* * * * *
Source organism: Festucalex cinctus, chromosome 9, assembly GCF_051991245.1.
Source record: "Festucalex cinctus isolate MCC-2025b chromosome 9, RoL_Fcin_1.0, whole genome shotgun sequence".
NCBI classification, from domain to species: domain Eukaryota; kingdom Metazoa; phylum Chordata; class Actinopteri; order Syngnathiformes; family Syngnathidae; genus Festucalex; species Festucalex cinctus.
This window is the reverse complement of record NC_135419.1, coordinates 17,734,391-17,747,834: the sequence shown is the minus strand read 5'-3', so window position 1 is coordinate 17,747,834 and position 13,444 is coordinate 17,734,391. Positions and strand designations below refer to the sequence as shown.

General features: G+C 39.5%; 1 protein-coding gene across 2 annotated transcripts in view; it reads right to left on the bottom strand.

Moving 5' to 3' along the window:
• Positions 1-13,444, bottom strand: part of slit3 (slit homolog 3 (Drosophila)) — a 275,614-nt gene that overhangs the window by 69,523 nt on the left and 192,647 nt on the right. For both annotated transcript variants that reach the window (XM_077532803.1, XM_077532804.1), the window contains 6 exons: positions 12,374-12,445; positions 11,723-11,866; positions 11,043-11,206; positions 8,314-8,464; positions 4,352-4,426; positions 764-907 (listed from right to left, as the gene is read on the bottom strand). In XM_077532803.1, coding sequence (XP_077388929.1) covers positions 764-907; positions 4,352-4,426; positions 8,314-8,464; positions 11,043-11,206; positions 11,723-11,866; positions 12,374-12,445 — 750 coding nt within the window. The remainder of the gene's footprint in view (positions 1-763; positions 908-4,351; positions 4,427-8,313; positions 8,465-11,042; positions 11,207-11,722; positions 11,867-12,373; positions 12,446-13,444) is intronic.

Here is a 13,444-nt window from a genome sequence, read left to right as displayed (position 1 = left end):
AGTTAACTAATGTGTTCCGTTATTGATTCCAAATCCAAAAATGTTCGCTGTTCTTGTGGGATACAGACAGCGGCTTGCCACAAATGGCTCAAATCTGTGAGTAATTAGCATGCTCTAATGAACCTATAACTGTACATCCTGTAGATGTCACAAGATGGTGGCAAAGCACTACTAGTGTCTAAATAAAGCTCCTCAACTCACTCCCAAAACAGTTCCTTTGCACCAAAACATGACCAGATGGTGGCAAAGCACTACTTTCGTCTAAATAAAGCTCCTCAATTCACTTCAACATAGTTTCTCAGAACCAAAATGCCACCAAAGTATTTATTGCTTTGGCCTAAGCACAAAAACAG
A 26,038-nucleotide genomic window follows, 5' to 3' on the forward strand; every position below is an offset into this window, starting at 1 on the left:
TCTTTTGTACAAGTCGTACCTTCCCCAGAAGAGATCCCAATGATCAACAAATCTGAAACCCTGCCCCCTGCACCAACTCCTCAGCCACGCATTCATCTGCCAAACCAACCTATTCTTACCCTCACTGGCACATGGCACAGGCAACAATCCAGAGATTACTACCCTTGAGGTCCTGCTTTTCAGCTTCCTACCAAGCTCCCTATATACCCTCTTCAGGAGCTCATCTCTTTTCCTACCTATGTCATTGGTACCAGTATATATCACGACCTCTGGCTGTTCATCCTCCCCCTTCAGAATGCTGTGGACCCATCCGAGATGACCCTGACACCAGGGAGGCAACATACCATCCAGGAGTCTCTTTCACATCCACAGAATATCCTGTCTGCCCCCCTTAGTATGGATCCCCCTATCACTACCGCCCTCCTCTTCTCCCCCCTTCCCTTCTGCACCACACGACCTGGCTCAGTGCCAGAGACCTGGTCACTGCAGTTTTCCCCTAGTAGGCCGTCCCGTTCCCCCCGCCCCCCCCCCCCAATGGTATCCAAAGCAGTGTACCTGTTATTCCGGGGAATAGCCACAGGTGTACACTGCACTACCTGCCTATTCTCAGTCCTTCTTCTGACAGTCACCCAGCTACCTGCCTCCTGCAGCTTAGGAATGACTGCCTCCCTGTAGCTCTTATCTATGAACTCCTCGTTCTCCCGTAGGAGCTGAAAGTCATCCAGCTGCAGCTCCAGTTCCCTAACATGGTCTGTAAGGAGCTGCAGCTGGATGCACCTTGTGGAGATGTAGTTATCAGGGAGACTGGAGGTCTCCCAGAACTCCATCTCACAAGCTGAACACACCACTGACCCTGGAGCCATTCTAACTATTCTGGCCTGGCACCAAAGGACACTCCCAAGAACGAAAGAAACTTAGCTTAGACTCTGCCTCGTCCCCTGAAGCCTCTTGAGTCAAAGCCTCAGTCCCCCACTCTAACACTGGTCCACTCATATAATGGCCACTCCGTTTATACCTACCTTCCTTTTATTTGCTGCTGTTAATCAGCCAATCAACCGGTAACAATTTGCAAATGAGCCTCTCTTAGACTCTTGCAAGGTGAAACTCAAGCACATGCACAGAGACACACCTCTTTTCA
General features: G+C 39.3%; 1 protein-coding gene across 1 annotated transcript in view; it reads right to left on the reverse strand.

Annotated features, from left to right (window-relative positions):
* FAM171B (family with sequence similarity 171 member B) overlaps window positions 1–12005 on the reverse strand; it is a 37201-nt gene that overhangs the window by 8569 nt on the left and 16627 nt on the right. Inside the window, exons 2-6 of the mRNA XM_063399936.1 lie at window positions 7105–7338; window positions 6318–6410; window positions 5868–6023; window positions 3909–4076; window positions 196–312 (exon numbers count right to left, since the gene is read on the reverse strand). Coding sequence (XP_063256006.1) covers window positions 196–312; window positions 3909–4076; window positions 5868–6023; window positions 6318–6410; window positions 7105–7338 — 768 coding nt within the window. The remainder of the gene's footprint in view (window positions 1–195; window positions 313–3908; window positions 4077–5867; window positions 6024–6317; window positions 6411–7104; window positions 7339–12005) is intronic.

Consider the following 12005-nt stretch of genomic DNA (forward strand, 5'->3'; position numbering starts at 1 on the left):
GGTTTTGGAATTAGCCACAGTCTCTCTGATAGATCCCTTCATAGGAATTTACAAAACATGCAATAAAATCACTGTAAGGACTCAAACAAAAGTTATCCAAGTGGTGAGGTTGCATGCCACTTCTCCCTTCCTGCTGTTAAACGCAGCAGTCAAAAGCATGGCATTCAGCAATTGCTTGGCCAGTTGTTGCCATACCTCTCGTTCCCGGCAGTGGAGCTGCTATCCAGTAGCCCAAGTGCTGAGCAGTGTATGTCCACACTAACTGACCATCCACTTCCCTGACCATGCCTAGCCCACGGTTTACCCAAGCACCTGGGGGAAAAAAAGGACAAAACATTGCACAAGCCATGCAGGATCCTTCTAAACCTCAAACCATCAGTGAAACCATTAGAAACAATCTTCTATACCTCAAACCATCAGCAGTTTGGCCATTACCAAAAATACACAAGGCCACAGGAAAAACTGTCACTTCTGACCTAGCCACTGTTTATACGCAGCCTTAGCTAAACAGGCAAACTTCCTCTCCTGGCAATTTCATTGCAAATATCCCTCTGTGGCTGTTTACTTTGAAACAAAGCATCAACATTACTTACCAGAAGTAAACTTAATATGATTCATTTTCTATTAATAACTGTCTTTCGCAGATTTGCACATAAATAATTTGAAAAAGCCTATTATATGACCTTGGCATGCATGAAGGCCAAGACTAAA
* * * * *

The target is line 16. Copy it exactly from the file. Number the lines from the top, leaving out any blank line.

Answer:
GGTTTTGGAATTAGCCACAGTCTCTCTGATAGATCCCTTCATAGGAATTTACAAAACATGCAATAAAATCACTGTAAGGACTCAAACAAAAGTTATCCAAGTGGTGAGGTTGCATGCCACTTCTCCCTTCCTGCTGTTAAACGCAGCAGTCAAAAGCATGGCATTCAGCAATTGCTTGGCCAGTTGTTGCCATACCTCTCGTTCCCGGCAGTGGAGCTGCTATCCAGTAGCCCAAGTGCTGAGCAGTGTATGTCCACACTAACTGACCATCCACTTCCCTGACCATGCCTAGCCCACGGTTTACCCAAGCACCTGGGGGAAAAAAAGGACAAAACATTGCACAAGCCATGCAGGATCCTTCTAAACCTCAAACCATCAGTGAAACCATTAGAAACAATCTTCTATACCTCAAACCATCAGCAGTTTGGCCATTACCAAAAATACACAAGGCCACAGGAAAAACTGTCACTTCTGACCTAGCCACTGTTTATACGCAGCCTTAGCTAAACAGGCAAACTTCCTCTCCTGGCAATTTCATTGCAAATATCCCTCTGTGGCTGTTTACTTTGAAACAAAGCATCAACATTACTTACCAGAAGTAAACTTAATATGATTCATTTTCTATTAATAACTGTCTTTCGCAGATTTGCACATAAATAATTTGAAAAAGCCTATTATATGACCTTGGCATGCATGAAGGCCAAGACTAAA